Jan 7, 2021

Axios Sneak Peek

Welcome to Sneak Peek, anchored by Alayna Treene, Hans Nichols and Kadia Goba.

🚨Breaking: Jon Ossoff defeated David Perdue in Georgia — returning Senate control to Democrats.

Today's newsletter — edited by Glen Johnson — is 634 words, a 2-minute read.

1 big thing: GOP mulls Trump punishment

Trump supporters outside the Senate chamber. Photo: Saul Loeb/AFP via Getty Images

With 13 days left in President Trump's term, confidants and Republican officials are considering drastic steps to stop him, Jonathan Swan and Margaret Talev report.

  • These measures include censure, impeachment or invoking the 25th Amendment — a move, long dismissed as a liberal fantasy, in which Vice President Pence would step in if  Trump were found to be unable to perform his duties.

This talk is coming from current and former White House and GOP Hill aides, and Republican lobbyists and political consultants — all of whom have either embraced him or quietly tolerated him until now.

  • Senior State Department officials are encouraging 25th Amendment discussions along with other officials at the White House and other departments, according to two sources involved in the discussions.

State of play: Republicans are furious with the president for what they see as fomenting an attack on American democracy, disgracing their party and invading the sanctity of their chambers on the other end of Pennsylvania Avenue.

  • There's concern about whether the country can withstand another two weeks with Trump at the helm, and what additional chaos and division could be sowed.
  • There's also rage inside the GOP at Sens. Josh Hawley, Ted Cruz and others whose plans to object to Biden's certification gave oxygen to Trump, the protests and the notion that Congress could be used to overturn the will of voters.

Go deeper.

2. "Shots fired, stay away from the door!”

A Trump supporter sits inside Speaker Pelosi's office after storming the Capitol. Photo: Saul Loeb/AFP via Getty Images

Axios' Kadia Goba and Alayna Treene were in the Capitol today when it got locked down. Here is their first-person account:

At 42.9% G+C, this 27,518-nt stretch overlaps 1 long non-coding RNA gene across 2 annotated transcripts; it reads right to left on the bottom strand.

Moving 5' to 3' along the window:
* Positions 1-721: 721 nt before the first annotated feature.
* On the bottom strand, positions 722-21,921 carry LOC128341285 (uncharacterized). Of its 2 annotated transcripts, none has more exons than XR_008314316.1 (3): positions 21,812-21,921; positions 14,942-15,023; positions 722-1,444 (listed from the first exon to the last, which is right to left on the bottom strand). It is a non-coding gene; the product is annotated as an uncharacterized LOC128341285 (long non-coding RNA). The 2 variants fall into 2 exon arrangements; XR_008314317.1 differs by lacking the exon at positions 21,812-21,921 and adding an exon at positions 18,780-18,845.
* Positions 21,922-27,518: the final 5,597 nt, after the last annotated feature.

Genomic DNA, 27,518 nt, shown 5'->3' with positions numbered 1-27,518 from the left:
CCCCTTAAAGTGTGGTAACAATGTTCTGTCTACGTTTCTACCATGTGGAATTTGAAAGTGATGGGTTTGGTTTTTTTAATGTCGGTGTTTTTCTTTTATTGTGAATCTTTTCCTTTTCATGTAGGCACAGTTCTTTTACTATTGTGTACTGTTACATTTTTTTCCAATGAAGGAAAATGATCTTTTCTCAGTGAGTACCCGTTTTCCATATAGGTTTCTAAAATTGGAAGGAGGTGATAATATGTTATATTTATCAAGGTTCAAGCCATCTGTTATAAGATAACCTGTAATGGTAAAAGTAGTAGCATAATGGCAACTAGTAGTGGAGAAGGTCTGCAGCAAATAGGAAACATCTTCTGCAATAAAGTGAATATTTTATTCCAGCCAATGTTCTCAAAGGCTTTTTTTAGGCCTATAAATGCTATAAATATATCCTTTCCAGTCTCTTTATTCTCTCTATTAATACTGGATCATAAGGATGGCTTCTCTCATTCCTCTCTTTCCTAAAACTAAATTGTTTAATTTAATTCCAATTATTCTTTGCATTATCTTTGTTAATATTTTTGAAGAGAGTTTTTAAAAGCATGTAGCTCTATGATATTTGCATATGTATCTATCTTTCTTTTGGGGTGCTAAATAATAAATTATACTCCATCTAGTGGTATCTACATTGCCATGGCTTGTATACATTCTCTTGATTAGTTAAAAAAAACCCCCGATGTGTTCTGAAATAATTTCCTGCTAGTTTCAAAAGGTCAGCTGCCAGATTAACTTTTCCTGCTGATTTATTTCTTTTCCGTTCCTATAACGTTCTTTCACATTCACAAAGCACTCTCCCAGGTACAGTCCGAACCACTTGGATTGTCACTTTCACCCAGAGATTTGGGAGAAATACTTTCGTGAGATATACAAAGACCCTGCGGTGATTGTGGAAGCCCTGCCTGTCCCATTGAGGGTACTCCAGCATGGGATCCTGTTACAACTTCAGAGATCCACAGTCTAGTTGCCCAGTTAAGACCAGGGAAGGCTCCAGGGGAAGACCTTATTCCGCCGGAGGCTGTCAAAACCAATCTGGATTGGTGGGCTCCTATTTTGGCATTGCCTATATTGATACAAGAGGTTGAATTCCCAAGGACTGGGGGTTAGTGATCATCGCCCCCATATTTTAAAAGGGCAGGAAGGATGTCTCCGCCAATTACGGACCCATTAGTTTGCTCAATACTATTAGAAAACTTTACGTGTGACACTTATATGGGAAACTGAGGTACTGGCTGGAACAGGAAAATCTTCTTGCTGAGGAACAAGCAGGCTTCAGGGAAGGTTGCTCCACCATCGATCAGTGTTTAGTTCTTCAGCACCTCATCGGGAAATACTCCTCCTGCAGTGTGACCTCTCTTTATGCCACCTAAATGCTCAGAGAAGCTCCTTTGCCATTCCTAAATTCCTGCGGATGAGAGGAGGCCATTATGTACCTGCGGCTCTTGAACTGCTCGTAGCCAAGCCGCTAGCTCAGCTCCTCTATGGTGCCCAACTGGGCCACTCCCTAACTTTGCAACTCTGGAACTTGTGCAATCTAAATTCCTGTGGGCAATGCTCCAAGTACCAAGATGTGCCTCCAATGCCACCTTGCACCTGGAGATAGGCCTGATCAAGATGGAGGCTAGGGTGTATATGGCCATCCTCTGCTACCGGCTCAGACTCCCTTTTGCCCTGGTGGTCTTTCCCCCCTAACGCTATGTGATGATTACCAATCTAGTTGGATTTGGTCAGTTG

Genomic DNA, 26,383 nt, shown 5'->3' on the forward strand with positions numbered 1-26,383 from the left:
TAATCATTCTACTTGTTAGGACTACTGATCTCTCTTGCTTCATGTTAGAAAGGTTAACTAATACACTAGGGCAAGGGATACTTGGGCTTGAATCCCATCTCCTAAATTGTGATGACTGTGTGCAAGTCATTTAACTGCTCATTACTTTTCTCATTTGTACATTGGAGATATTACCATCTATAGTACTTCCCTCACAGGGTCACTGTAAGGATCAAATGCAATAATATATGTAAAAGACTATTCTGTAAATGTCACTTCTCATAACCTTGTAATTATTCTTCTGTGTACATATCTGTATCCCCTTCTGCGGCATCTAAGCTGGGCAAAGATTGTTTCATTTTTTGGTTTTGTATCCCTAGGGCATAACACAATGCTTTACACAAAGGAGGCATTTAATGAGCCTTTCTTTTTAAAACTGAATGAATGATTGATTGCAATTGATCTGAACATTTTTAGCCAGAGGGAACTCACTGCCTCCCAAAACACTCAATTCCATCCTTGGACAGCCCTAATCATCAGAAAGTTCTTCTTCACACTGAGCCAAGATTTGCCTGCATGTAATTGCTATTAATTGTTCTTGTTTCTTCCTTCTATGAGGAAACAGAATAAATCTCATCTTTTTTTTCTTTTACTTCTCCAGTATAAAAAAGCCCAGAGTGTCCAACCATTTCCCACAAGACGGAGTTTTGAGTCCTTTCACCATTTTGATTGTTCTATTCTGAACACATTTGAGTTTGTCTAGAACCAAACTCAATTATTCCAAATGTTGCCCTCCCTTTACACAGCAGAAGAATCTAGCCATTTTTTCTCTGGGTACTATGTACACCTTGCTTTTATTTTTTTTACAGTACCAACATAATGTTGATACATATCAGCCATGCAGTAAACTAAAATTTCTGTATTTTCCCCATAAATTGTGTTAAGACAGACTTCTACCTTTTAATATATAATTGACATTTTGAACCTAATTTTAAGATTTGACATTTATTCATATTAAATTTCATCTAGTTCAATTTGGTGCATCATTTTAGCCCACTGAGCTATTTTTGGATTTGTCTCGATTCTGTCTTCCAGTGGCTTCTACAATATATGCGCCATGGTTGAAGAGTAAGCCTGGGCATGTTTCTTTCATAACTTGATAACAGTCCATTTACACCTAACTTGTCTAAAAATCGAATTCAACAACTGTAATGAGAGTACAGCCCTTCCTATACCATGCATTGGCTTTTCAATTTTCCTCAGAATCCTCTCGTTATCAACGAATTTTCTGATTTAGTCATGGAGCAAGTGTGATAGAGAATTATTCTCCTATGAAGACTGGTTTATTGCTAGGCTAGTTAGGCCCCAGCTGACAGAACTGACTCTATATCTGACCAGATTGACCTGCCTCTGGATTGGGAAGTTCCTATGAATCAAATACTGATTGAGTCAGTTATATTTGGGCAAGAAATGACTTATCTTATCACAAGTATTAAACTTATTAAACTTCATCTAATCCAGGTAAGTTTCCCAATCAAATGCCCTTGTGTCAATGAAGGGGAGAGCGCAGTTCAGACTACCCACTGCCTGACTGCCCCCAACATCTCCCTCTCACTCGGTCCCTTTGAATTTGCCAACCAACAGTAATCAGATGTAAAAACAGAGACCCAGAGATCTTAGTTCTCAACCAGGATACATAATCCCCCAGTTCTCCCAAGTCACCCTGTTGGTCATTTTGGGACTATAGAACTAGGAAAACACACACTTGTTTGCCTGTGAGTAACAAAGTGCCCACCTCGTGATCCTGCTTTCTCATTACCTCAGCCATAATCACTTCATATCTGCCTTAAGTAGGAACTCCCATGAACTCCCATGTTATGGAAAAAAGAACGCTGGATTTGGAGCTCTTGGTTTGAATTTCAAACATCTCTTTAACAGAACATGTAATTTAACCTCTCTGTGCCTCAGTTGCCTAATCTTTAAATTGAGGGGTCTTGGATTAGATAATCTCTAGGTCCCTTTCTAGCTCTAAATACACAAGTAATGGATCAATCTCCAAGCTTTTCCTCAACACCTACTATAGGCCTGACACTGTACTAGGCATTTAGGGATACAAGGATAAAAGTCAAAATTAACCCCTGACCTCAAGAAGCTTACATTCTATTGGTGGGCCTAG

Alayna: "At 2:25pm, an officer in a gray suit wearing an orange sash saying "Police" yelled, "Shots fired, stay away from the door." Senators moved away from the perimeter, into the center of the chamber. Most sat at desks."

Kadia: "Police told everyone inside: 'Be prepared to get down.' There was loud banging. A window was bashed. Everyone inside moved to one side of the chamber."

The big picture: Several hours later, we're back in each chamber as lawmakers vow to finish counting the Electoral College votes tonight. We're shaken but OK. We're also seeing democracy and politics in a different light tonight.

Go deeper.

3. A day we'll always remember...

Photo: Brandan Smialowski/AFP via Getty Images

President Trump addressed his supporters from the Ellipse just after noon, setting in motion a historic series of events.

Vice President Pence and Speaker Pelosi talk before today's joint session. Photo: J. Scott Applewhite/AP
Trump supporters scale walls after marching to the Capitol. Photo: Stephanie Keith/Reuters
A pro-Trump mob takes over the platform built at the Capitol for President-elect Biden's inauguration two weeks from today. Photo: Stephanie Keith/Reuters
A man carries a Confederate battle flag through the Capitol. Photo: Saul Loeb/AFP via Getty Images)
A Capitol Police SWAT team member patrols the Capitol this afternoon. Photo: Oliver Douliery/AFP via Getty Images
4. A violation beyond the pale

Illustration: Eniola Odetunde/Axios

The mob that marauded through the Capitol shattered a sense of decorum that hangs as famously in the building as stately paintings showing the signing of the Constitution and the reading of the Emancipation Proclamation, Axios' Glen Johnson reports.

Why it matters: The Architect of the Capitol carefully tends to the building, knowing its objects and meeting rooms are scenes of history and part of the country's governing continuum.

  • All that was put at risk as the mob defied metal detectors meant to protect members, staff and tourists, broke through the heavy wooden doors of the House and Senate chambers and forced the vice president and House speaker — second and third in line to the presidency — to retreat for their safety.

On a normal day, members of the House and Senate are lords of the manor, going about their business under the guard of the Capitol Police. Tourists are led by escorts, and journalists move about only while wearing a badge identifying and distinguishing them from staff and other building visitors.

Today's shattering of norms prompted bipartisan criticism, as well as a call for the president's ouster by the leader of a major business group.

  • Rep. Katherine Clark (D-Mass.), the fourth-ranking member of the House as assistant speaker, called for the invocation of the 25th Amendment.
  • Rep. Jim Jordan of Ohio, the top Republican on the House Judiciary Committee, said in a statement: "What happened today is wrong and is not what America is about." 
  • Jay Timmons, president and CEO of the National Association of Manufacturers, took dead aim at the president: "Anyone indulging conspiracy theories to raise campaign dollars is complicit. Vice President Pence, who was evacuated from the Capitol, should seriously consider working with the Cabinet to invoke the 25th Amendment to preserve democracy."
5. Pic du jour

Photo: Andrew Harnik/AP

Rep. Jason Crow (lower center), a former Army Ranger and Democrat from Colorado, shelters with others in the gallery as protesters try to break into the House chamber.

📚Years from now, we'll be reading about today in history books. Thanks for relying on Sneak for your first draft. We'll be back tomorrow — count on it.